As more and more empirical evidence pours in from all corners of the globe, we can only draw one conclusion about the crude measure of species richness (i.e., number of species) – having more species around makes us richer.
And I’m not talking about the esoteric or ‘spiritual’ richness that the hippies dribble about around the campfire after a few dozen cones pulled off the bong (I’ll let the confused among you try to work the meaning of that one out by yourselves), I’m talking about real money (incorporated into my concept of ‘biowealth‘).
The idea that ‘more is better’ in terms of the number of species has traditionally found some (at times, conflicting) empirical support in the plant ecology literature, the latest evidence about which I wrote last year. This, the so-called ‘diversity-productivity’ relationship (DPR), demonstrates that as a forest or grass ecosystem gains more species, its average or total biomass production increases.
To the average forester, however, this idea is anathema – nay, heretical. The backbone of forestry sylviculture has been for over a century that tightly managed, fast-rotation monoculture plots of the target woody species provide the most wood over time. Indeed, Jon Moen, one of my colleagues who invited me to a boreal forest symposium in Sweden last year, and co-author of the paper I’m about to introduce, suggested that this idea has caused quite a stir amongst foresters in Scandinavia. And so I come to the main subject of this post.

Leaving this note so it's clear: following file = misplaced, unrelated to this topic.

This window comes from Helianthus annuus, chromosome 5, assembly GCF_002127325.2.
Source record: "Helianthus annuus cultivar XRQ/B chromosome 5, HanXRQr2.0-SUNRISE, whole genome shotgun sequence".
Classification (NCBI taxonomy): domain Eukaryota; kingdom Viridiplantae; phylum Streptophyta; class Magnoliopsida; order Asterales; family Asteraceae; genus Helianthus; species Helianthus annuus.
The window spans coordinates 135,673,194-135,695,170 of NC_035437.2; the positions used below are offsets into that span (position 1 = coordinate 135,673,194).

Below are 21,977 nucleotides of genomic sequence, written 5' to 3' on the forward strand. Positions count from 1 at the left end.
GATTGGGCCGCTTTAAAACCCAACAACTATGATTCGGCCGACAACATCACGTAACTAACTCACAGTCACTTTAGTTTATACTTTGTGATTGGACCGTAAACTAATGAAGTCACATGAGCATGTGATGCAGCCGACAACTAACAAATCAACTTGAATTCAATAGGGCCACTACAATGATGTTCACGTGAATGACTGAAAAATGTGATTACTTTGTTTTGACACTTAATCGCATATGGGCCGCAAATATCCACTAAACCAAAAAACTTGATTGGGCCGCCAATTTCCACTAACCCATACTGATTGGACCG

Just published in Nature Communications by Gamfeldt and colleagues, the paper Higher levels of multiple ecosystem services are found in forests with more tree species is a brilliant addition and extension to the diversity-productivity body of evidence. It not only demonstrates what now appears to be the rule rather than the exception – more trees equals more biomass production (with timber production worth about US$400 billion annually worldwide) – it also shows convincing evidence that many other ecosystem services (biowealth) improve as tree species increases: wildlife ‘game’ density, berry production, soil carbon sequestration and dead woody material density.
Now I’m impressed (and even the modelling looks pretty solid from an initial appraisal). While I’m not fundamentally surprised, I am bloody tickled that such solid empirical evidence demonstrates these properties for species-rich boreal and temperate forests. Not only that, we’re not talking about a huge range in richness here: the entire system under examination had a maximum of only 10 tree species, and few plots had more than 5 species. The big differences fell out when comparing monocultures with 5-species plots; there was no contest – more species equals more biowealth.
Another really interesting observation is that no one species was responsible for all services, leading the authors to conclude that “…monoculture practices will lead to reduced provision of at least some of the services…”. Part of the mechanism underlying this observation is the idea of ‘complementarity’, where interactions between different species give rise particular microbiotic communities that lend higher resistance to plants against pathogens or insect predators, for example.
So remember this important study when explaining to the uninitiated why losing species is bad for us all. Even a greedy, libertarian conservative will get this gist of this paper.